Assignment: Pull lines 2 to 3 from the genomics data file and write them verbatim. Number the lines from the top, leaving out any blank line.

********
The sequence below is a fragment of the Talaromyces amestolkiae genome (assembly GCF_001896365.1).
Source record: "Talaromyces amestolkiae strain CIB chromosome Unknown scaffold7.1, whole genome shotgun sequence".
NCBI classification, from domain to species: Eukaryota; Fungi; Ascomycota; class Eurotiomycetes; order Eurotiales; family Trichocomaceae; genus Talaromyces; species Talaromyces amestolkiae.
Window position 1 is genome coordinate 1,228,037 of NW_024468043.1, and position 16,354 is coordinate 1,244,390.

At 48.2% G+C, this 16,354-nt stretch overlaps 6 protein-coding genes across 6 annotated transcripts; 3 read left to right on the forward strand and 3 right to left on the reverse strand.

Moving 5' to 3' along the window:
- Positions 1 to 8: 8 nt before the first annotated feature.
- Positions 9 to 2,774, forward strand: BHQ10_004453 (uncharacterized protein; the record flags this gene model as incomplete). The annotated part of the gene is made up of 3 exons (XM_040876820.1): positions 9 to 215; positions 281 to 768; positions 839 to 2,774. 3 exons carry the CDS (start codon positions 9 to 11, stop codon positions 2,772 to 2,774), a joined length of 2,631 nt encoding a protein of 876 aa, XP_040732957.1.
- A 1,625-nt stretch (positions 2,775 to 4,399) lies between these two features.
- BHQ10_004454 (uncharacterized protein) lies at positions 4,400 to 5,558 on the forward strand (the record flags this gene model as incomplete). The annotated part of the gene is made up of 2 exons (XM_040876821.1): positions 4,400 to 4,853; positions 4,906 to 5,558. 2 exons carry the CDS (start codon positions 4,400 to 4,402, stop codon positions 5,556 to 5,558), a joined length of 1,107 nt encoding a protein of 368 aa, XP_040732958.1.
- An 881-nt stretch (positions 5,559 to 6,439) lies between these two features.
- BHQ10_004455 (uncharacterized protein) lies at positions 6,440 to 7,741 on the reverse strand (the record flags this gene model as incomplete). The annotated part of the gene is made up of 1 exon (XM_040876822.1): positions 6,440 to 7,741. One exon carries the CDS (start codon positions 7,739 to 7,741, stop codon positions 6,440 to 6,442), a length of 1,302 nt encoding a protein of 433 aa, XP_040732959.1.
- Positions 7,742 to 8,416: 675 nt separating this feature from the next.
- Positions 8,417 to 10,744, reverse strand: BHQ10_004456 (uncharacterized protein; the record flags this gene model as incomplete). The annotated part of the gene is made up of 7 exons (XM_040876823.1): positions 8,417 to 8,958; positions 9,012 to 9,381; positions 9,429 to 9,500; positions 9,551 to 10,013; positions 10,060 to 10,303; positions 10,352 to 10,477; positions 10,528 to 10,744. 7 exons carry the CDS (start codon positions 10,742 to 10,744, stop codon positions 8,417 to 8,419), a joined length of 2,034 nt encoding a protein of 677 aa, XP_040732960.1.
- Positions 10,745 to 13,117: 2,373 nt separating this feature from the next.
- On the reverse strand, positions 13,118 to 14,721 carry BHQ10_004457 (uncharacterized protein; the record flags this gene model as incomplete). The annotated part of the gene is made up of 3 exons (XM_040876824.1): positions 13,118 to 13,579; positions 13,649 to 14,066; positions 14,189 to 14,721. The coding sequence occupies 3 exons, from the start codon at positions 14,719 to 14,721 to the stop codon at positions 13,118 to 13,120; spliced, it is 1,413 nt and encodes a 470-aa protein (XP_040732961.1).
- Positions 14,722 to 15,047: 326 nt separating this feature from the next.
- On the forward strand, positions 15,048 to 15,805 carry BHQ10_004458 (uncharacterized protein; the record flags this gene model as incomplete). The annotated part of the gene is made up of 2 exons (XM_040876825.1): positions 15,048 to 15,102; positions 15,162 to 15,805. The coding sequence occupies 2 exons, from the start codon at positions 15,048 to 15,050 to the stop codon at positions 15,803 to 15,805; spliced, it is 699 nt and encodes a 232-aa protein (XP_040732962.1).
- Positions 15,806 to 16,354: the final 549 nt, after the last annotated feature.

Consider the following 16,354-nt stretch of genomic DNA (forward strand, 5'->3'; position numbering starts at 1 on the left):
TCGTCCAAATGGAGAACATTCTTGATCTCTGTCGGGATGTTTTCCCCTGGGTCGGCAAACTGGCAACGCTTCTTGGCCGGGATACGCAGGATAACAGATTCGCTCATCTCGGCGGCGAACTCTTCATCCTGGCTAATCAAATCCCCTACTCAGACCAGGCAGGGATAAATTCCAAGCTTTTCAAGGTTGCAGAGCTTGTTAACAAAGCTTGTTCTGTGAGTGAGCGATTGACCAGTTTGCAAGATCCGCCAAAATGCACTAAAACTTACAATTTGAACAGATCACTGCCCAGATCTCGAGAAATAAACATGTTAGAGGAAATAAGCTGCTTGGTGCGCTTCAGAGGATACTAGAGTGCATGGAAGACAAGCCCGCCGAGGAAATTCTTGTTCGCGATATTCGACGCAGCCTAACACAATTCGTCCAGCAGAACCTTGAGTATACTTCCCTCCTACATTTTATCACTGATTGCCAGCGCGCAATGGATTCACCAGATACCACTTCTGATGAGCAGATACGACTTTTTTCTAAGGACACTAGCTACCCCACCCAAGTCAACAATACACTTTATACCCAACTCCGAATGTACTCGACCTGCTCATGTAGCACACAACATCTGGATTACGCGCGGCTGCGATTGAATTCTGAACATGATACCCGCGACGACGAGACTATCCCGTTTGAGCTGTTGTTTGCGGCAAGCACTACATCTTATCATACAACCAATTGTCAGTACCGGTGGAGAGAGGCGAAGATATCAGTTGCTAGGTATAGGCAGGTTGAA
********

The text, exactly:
Source record: "Talaromyces amestolkiae strain CIB chromosome Unknown scaffold7.1, whole genome shotgun sequence".
NCBI classification, from domain to species: Eukaryota; Fungi; Ascomycota; class Eurotiomycetes; order Eurotiales; family Trichocomaceae; genus Talaromyces; species Talaromyces amestolkiae.